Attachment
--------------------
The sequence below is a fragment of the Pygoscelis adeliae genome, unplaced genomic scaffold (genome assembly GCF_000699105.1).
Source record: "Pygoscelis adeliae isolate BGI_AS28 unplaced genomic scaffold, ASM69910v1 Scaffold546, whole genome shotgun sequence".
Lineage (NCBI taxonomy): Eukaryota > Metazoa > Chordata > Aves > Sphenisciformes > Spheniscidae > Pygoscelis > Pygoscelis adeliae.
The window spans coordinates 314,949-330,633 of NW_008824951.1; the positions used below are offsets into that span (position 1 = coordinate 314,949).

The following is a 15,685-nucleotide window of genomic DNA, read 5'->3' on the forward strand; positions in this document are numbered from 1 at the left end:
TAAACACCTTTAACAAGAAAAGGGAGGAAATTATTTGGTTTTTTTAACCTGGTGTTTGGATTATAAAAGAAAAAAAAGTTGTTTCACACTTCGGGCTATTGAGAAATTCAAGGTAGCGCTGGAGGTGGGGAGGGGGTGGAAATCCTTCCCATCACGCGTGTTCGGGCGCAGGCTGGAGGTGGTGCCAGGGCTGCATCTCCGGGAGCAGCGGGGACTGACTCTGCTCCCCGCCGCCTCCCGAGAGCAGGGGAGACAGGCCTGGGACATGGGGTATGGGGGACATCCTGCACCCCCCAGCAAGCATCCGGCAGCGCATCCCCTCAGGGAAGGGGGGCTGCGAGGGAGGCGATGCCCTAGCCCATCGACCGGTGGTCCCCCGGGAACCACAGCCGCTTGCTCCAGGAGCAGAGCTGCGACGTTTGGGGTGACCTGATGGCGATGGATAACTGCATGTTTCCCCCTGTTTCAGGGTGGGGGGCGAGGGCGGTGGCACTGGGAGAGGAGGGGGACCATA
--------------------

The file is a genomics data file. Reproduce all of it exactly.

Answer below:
The sequence below is a fragment of the Pygoscelis adeliae genome, unplaced genomic scaffold (genome assembly GCF_000699105.1).
Source record: "Pygoscelis adeliae isolate BGI_AS28 unplaced genomic scaffold, ASM69910v1 Scaffold546, whole genome shotgun sequence".
Lineage (NCBI taxonomy): Eukaryota > Metazoa > Chordata > Aves > Sphenisciformes > Spheniscidae > Pygoscelis > Pygoscelis adeliae.
The window spans coordinates 314,949-330,633 of NW_008824951.1; the positions used below are offsets into that span (position 1 = coordinate 314,949).

The following is a 15,685-nucleotide window of genomic DNA, read 5'->3' on the forward strand; positions in this document are numbered from 1 at the left end:
TAAACACCTTTAACAAGAAAAGGGAGGAAATTATTTGGTTTTTTTAACCTGGTGTTTGGATTATAAAAGAAAAAAAAGTTGTTTCACACTTCGGGCTATTGAGAAATTCAAGGTAGCGCTGGAGGTGGGGAGGGGGTGGAAATCCTTCCCATCACGCGTGTTCGGGCGCAGGCTGGAGGTGGTGCCAGGGCTGCATCTCCGGGAGCAGCGGGGACTGACTCTGCTCCCCGCCGCCTCCCGAGAGCAGGGGAGACAGGCCTGGGACATGGGGTATGGGGGACATCCTGCACCCCCCAGCAAGCATCCGGCAGCGCATCCCCTCAGGGAAGGGGGGCTGCGAGGGAGGCGATGCCCTAGCCCATCGACCGGTGGTCCCCCGGGAACCACAGCCGCTTGCTCCAGGAGCAGAGCTGCGACGTTTGGGGTGACCTGATGGCGATGGATAACTGCATGTTTCCCCCTGTTTCAGGGTGGGGGGCGAGGGCGGTGGCACTGGGAGAGGAGGGGGACCATA